66 So.2d 218 (1953)


Supreme Court of Florida, Special Division A.

July 17, 1953.

Attorney(s) appearing for the Case

Murray Sams, Jr., and Thomas C. Britton, Miami, for appellants.

Dixon, DeJarnette & Bradford, Miami, for appellee.

SEBRING, Justice.

The plaintiffs below have appealed from a summary final judgment entered upon a motion to dismiss a complaint which alleged, in substance, as follows:

The defendant operated and managed a hotel open to the public. The plaintiffs, who were husband and wife, jointly engaged a room at such hotel from the defendant for a valuable consideration. While she was a guest of such hotel, the plaintiff, Mary Rubey, was caused to fall by a dangerous and unsafe condition, negligently and carelessly caused and maintained by the defendant upon the premises of the hotel, namely a rolled up bath mat upon the floor of the bathroom of the room engaged by plaintiffs, so placed as to trip any person entering such bathroom, upon which such plaintiff did in fact trip and fall, and so placed that it could not be seen at night with the lights located in such hotel room, which were then turned on, but could only be seen by the bathroom light, which could not be turned on except by a person who had already entered such bathroom. Plaintiffs had not previously entered such bathroom and were not aware of the existence of such dangerous condition. Such rolled up bath mat had been so placed by the servants of the defendant acting within the scope of their authority, or such servants had carelessly and negligently failed to remove such hazard before plaintiffs were placed by the defendant in said premises.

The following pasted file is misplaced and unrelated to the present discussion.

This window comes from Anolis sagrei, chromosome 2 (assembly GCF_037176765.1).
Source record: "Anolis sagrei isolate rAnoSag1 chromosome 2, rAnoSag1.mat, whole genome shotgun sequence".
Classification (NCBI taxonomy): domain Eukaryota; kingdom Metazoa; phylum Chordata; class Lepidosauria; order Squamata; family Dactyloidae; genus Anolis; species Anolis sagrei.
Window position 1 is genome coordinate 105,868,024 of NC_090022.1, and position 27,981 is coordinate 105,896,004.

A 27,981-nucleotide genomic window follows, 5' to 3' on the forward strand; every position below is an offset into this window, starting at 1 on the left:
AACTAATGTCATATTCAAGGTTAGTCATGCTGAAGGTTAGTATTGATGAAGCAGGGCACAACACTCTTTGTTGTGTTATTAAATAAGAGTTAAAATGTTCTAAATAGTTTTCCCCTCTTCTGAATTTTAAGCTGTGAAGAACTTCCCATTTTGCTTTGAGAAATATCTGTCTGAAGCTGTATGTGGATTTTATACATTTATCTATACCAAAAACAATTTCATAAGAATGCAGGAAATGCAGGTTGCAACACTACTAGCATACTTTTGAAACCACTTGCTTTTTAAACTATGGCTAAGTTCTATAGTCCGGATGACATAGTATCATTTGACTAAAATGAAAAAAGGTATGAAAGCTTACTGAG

The question is whether the complaint wholly fails to state a claim for relief.

In support of its position that the complaint does not state a claim for relief the appellee has the following to say in its brief: